Walker will jump up to the 3-4 range once his foot injury heals, thankfully pushing LeBlanc out of here, but the fact remains that Karns and Miley are both ineffective and need to be removed (if not from the team entirely, then at least from the rotation – which has already happened to Karns).  The timetable on Walker looks like at least another couple weeks, which puts us into August, but I still maintain that this team needs to get him all the way back to 100% before bringing him back, because his injury-shortened starts are killing this team.

As for the bullpen, I don’t know where the help is going to come from, to be honest.  As a good start, it’d be nice to take away the closing role from Cishek.  I thought this was a really well-reasoned argument to go to the Bullpen By Committee approach.  That’s a tough thing, though, when I really only have confidence in one guy – Edwin Diaz, who has been un-fucking-believable – and even then, I have to see what happens when the league figures him out and he has to adjust.  If anything, I think the Mariners need to be more like the Angels in their bullpen usage – just annoy the piss out of everyone by using multiple relievers per inning if you have to, playing the matchup game to the Nth degree.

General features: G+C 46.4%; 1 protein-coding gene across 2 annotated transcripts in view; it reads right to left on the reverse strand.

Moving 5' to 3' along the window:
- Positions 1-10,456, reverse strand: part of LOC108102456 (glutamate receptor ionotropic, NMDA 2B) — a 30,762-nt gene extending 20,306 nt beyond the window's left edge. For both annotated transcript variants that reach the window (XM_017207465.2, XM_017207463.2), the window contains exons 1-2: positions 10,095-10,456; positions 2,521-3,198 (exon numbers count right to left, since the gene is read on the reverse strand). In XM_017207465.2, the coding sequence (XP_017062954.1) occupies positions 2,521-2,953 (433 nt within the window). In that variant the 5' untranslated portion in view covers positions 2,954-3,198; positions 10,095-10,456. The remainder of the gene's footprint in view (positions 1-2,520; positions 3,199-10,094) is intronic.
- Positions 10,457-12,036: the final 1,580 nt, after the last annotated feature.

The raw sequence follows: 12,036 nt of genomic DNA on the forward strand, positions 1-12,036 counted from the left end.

But, let’s face it, who can trust this bullpen?  Cishek and Benoit were supposed to bring veteran stability to this unit, but they’ve both been disasters at times.  Nick Vincent was strong to start the year, but he’s injured (and before that, was starting to get hit pretty hard).  Montgomery has been good, but he struggled in late-game, pressure situations (and he might also be MUCH better used in the starting rotation).  Nuno has been good, but he’s more of a wild card than we’ve seen.  The jury is still out on Karns (though, the team appears to be saving him for mop-up long relief).  And, if Miley does get demoted to the bullpen, how exactly will that be a good thing (when the vast majority of his starts involve him getting shelled early, only to settle down for the last few innings)?

Beyond that, Zych appears to be a lost cause for 2016.  Furbush is on the mend, but will he return to his 2015 form?  Or, his pre-2015 form when he was spotty at best?  Wilhelmsen is back, and looking like he’s being groomed for more high-leverage situations (even though he was a Hindenburg crossed with a Challenger-level disaster in Texas); can’t say I have much trust there.  And, with all these veterans leaving a lot to be desired, why would I feel good having faith in the likes of Cook or Scribner, should they ever fully make it back from injury?

That just leaves the Tacoma guys:  Roach, Aro, Martin, Guaipe, and Rollins, none of whom have been able to consistently throw strikes or generally do their fucking jobs at the Big League level.

So, you can go ahead and make Diaz the closer if you want, but that’s still only taking care of the 9th inning.  What about the 8th, 7th, 6th, and 5th innings?  You know, the ones our starters are too inept to get through.